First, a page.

Write a Book, Then Build a House?
It’s a typical conversation. I’ve had it with many authors. They work really hard on a manuscript only to find out that it doesn’t work as a book. The conversation goes something like this:
AUTHOR: [confused, frustrated] I don’t understand why this doesn’t work. I’m an intelligent person. I should be able to do this. Why am I so stupid about this?
ME: First, stop the self-torture. I’m better at it than you are. Your intelligence shows everywhere. You’ve just never done this before.
AUTHOR: [disappointed] But I read. I’ve written two dissertations. I’ve managed policy documents for entire organizations.
ME: Yep. That experience helps, for sure. But think about this. I’ve lived in a house. I wear shoes, drive a car, and have 1.5 million miles on airplanes. I can’t build any of them.
AUTHOR: [cheerfully sardonic] And your point is?
That is the moment at which I get their attention.
12 Cold Truths about Publishing
I understand an author’s feelings of confusion, disappointment, and frustration. Something about using books all of our lives, gives us an intimate relationship with them. Well, we think the relationship is with the book, but really it’s with the content. That’s where the misconceptions start. Here are some cold truths publishers wish every author realized.
- “Great” content doesn’t mean much, if no one reads it. Great content has to be written and presented well. Then it has to sell.
- The value of a book is not in the idea. The value is in the execution.
- If an author doesn’t care enough to prepare a manuscript according to industry standards, a publisher has no reason to think the author would care more after work has really started.
- The content has to fit into a book-size container that can be efficiently manufactured. Manuscript that won’t do this doesn’t stand a chance of getting read.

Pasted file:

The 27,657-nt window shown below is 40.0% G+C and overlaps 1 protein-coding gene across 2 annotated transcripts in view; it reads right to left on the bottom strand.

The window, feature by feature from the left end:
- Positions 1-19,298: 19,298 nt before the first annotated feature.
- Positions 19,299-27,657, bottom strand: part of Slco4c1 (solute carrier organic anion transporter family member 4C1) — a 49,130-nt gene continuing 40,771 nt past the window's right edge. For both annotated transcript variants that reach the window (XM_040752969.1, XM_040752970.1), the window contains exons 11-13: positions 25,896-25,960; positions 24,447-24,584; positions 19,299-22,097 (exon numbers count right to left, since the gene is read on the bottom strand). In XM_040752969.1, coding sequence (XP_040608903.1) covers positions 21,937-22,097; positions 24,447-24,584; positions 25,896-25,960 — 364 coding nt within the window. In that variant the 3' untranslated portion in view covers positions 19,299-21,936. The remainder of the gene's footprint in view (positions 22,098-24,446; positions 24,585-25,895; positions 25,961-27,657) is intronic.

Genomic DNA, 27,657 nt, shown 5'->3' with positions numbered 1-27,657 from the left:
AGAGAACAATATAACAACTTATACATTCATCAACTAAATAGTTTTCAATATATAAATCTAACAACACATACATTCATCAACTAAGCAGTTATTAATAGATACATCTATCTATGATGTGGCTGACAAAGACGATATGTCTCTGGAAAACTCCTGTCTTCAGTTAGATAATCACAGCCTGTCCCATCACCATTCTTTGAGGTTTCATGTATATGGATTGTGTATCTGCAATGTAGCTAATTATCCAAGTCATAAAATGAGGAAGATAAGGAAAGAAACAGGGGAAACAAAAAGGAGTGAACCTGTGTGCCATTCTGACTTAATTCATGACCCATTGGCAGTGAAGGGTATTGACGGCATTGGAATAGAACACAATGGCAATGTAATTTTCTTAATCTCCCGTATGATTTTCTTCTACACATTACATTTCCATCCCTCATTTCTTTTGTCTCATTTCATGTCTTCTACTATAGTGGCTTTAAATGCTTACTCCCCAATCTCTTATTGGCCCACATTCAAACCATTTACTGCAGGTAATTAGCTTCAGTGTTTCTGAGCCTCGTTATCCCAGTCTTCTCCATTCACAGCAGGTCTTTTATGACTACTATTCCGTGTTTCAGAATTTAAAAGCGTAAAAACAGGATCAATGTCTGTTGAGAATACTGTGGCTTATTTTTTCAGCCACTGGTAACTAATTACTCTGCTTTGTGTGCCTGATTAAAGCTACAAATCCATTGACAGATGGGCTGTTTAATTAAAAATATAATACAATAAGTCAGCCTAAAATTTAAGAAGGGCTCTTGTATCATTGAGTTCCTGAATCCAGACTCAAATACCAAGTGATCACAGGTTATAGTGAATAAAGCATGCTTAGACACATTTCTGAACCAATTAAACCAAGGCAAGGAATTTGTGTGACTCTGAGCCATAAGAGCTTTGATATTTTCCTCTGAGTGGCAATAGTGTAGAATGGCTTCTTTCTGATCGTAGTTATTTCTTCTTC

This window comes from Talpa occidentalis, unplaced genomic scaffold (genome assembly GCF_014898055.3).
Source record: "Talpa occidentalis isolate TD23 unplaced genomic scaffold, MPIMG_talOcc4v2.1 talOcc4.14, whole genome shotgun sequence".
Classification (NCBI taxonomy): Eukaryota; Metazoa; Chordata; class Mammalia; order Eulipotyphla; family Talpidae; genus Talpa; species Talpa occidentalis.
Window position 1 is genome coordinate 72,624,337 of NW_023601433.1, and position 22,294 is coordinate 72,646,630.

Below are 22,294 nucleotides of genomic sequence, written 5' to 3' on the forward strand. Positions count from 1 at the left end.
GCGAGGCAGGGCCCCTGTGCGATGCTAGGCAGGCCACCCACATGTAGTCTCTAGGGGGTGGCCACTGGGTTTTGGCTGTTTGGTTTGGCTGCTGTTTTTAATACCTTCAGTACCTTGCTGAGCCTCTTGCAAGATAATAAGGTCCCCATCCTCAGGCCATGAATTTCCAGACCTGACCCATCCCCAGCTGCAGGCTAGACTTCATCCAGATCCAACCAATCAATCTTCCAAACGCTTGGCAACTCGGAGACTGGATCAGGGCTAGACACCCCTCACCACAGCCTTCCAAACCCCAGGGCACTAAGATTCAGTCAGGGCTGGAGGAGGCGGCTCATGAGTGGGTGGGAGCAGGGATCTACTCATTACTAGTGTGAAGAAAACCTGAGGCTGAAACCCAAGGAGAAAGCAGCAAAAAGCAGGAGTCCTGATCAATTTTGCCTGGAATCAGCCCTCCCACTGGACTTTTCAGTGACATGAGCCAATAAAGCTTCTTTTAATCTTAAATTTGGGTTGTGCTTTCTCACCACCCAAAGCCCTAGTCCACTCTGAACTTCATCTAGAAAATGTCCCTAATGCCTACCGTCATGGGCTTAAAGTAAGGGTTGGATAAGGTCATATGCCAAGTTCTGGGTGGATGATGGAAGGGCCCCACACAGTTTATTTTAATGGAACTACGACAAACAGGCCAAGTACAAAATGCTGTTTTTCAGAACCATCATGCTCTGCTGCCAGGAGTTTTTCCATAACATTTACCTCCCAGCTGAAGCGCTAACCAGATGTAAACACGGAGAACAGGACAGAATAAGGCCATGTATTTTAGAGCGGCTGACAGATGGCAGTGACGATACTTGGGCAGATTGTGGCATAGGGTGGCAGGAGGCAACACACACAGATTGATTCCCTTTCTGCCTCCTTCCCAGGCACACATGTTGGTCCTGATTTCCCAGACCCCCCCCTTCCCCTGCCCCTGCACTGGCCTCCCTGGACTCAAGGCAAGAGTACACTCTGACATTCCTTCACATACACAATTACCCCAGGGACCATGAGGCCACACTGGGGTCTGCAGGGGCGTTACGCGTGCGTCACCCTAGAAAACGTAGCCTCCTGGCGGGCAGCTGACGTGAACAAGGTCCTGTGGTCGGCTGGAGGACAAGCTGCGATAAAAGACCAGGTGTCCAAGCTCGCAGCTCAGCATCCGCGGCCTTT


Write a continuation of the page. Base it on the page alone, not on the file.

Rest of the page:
- Published books are more rigorously organized and more literally consistent than most self-published documents produced for a small, homogenous group.
- Anyone who knows you has no credibility as a critic.
- Placing a book with a publisher is a business deal in which the book is the product/work.
- A book manuscript should be offered to a publisher that is already selling books to the manuscript’s target market.
- Design and editorial choices are made to serve a national or international market. Editors and designers are paid to make such choices.
- People do judge a book by its cover. A great cover and design will sell the first book faster than the most compelling content. Fine writing and solid content gets the repeat sales, evangelists, and loyal fans.
- Don’t leave messages for a publisher who doesn’t know you. Don’t send registered packages. Don’t think a FedEx will impress. All of these are 3-D world spam.
- Publishers dream about authors who do their homework, know the competition for their idea, and come to the process ready to join a working relationship.
Publishing is a business.
The 2 Proofs Every Publisher Wants
So what does it take to get published?
You can overcome these cold truths with two proofs.
- Prove that you can write a professional manuscript readers will want to buy.
- Prove that you’re an author, who is a pleasure to work with and brings value to the process.
Want to get published? Are you willing to prove it?
–ME “Liz” Strauss
If you’d like Liz to help you make a plan to meet your goals, click on the Work with Liz!! page in the sidebar.
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